As I am a medical professional who lives in Bali, you have come to the right place to get help deciphering what vaccinations you need for Bali! The recommendations made here are accurate at the time of writing, but I recommend you always double check the Center for Disease Control and Prevention (CDC) website for updates before you travel to any destination.
Consider this blog post as general advice only. Vaccines are often updated and changed. Also, you should not rely upon this information as a substitute for medical advice.
How far in advance should I get vaccinated before traveling?
In general, you should try to get your vaccinations 6-8 weeks prior to travel. This will allow the vaccines to take effect before you actually travel. It also gives you extra time in case certain vaccinations require more than one dose. (OIDP, 2021) However, if you don’t have 6-8 weeks, just get the vaccinations as soon as you can before you leave.
Where to get vaccinations for international travel
Many local health departments provide vaccinations for international travel. Call ahead to verify that they offer this service and to find out if you need to schedule an appointment.
There are also travel clinics in many areas that can provide travel vaccines, advice, and other medications for international travel. However, these tend to be a little more expensive since you are paying for an office visit with a medical provider, as well.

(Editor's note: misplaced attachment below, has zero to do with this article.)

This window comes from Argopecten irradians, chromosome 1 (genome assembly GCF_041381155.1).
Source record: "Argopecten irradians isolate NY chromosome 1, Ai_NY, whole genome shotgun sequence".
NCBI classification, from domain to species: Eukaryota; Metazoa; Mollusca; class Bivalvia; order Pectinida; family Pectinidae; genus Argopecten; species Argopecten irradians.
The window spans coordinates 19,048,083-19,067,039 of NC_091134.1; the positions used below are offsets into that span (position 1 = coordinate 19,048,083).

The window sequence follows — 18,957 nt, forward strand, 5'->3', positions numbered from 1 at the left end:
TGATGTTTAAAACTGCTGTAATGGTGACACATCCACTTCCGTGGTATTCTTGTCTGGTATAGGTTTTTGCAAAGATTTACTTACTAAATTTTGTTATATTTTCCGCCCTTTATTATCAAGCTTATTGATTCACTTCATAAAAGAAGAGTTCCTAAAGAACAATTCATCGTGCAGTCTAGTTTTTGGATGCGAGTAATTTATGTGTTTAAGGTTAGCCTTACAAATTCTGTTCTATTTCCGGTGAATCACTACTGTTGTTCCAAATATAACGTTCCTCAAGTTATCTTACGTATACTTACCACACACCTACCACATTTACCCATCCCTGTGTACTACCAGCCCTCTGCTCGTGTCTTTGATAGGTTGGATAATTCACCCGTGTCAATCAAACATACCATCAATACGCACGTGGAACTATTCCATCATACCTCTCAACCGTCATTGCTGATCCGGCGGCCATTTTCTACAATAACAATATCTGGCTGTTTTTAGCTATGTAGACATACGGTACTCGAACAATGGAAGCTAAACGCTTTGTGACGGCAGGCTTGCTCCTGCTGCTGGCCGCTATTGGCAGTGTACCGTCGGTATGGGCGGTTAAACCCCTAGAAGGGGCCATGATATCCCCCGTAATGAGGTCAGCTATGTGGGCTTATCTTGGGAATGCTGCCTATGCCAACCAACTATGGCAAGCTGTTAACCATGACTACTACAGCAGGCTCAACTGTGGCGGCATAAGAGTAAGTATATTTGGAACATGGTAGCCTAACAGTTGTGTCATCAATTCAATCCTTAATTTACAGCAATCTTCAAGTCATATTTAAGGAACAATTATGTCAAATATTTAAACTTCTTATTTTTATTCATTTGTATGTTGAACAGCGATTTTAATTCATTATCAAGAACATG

The CDC has a website that helps traveler’s find clinics that provide travel vaccinations here:
What vaccinations are required to travel to bali?
There are really no required vaccinations to enter Bali. However, there are several vaccines that are recommended which I will detail below. The only vaccine that you will be asked to present documentation for to enter Bali is the COVID vaccination. If you are not vaccinated for COVID, you will have to quarantine at your own expense, but you can still enter the country. (U.S. Embassy and Consulates in Indonesia, 2022)
COVID vaccination requirements to enter Bali
At the time of writing, travelers must be fully vaccinated (including a booster vaccination) to enter Indonesia without PCR testing and quarantine. In other words, in most cases you need to have received three COVID vaccinations. If you have not, you will be required to provide a negative PCR test, and you will also be required to complete a 5 day quarantine.